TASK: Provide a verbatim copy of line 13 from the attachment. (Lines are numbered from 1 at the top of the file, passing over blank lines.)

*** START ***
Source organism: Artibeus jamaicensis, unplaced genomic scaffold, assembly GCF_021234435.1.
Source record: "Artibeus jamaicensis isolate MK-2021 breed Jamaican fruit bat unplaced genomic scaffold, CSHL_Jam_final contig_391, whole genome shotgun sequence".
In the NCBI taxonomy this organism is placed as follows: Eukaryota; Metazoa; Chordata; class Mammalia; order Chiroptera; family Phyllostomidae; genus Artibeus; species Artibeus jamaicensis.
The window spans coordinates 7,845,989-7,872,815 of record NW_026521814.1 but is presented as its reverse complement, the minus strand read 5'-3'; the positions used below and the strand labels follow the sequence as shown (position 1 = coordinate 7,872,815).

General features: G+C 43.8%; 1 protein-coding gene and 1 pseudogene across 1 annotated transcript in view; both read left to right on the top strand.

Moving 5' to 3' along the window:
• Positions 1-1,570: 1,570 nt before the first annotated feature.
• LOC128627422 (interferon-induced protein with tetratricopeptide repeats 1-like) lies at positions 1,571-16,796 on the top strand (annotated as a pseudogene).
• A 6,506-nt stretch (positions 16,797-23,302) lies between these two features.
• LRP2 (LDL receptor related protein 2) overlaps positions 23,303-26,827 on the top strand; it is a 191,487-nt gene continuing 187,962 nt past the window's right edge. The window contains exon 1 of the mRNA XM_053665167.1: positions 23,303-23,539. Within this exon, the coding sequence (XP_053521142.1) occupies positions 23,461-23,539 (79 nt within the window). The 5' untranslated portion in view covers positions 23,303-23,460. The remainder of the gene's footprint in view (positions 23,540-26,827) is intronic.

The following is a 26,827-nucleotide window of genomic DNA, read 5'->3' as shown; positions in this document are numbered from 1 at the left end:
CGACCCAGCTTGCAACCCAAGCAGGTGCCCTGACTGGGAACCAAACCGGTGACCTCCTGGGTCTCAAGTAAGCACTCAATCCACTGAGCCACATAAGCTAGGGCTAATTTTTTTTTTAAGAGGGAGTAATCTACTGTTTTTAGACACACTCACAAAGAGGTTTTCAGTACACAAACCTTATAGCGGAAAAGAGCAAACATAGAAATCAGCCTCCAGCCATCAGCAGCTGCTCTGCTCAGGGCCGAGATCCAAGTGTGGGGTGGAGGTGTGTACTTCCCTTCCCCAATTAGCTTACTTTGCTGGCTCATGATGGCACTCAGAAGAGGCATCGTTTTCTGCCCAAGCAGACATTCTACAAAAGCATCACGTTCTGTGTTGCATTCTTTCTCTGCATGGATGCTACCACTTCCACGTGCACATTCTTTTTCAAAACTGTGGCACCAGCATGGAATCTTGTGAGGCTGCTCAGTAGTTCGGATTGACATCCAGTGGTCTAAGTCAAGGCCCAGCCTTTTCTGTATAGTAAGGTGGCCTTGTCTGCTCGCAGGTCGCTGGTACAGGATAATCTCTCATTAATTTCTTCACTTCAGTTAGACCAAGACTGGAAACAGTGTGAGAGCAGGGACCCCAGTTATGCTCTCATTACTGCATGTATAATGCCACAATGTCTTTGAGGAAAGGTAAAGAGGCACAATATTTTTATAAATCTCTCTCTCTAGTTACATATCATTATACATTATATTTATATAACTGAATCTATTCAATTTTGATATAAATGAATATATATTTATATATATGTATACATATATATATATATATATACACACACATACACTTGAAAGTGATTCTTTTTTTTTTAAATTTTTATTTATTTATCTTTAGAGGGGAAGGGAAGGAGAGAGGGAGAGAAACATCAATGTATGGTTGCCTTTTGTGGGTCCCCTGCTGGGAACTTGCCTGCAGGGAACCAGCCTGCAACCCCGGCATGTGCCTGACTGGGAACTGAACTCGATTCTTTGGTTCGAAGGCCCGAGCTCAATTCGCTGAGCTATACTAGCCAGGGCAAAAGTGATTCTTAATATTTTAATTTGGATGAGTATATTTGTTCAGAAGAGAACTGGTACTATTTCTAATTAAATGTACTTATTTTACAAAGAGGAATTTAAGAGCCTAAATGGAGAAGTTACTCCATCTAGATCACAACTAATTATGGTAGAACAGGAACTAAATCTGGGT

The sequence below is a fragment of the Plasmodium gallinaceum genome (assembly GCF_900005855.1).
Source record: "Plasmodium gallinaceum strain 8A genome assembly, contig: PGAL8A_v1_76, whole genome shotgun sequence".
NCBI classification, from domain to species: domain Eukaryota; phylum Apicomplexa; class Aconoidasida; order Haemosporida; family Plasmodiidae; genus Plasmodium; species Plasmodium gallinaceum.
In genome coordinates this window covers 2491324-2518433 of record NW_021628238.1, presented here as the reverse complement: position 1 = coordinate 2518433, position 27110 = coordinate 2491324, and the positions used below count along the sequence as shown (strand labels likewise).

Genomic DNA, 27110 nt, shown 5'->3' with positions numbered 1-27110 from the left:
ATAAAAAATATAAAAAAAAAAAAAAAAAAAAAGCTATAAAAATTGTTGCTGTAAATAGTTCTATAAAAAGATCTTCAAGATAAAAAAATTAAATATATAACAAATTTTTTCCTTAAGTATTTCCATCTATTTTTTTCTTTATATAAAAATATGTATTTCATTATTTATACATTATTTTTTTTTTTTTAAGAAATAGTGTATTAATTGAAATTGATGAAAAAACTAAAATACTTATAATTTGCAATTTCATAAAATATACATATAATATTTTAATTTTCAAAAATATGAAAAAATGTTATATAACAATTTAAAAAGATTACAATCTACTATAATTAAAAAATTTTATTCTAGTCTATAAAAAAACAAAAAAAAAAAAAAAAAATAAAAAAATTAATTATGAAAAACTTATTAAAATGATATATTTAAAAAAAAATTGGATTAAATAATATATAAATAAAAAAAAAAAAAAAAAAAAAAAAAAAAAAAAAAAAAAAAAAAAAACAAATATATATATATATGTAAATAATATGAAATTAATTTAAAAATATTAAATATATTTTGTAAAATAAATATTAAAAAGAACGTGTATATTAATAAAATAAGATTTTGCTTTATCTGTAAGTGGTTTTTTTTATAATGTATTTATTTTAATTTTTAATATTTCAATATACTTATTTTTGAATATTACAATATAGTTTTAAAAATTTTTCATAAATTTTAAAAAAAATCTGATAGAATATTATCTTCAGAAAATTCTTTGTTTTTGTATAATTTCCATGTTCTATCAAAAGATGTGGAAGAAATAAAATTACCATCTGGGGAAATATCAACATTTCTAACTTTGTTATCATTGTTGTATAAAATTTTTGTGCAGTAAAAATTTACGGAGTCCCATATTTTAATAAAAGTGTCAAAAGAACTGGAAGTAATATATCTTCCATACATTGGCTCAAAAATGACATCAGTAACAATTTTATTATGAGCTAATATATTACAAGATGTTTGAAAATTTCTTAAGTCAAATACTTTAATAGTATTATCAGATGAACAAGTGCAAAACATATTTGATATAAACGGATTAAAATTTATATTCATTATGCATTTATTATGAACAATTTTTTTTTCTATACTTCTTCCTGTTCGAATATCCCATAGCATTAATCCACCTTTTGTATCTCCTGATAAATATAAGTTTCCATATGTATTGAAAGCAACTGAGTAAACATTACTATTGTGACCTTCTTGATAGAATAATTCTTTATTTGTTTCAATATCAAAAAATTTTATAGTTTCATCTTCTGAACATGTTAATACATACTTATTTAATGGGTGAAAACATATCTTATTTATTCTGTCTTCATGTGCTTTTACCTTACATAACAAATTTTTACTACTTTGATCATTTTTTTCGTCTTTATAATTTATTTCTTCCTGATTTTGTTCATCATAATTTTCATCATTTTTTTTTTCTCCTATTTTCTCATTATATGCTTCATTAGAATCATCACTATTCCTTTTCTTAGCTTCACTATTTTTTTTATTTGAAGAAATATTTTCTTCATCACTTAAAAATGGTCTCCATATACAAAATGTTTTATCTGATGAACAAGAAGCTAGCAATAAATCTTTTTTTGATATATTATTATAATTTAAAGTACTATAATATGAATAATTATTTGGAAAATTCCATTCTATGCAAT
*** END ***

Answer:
The sequence below is a fragment of the Plasmodium gallinaceum genome (assembly GCF_900005855.1).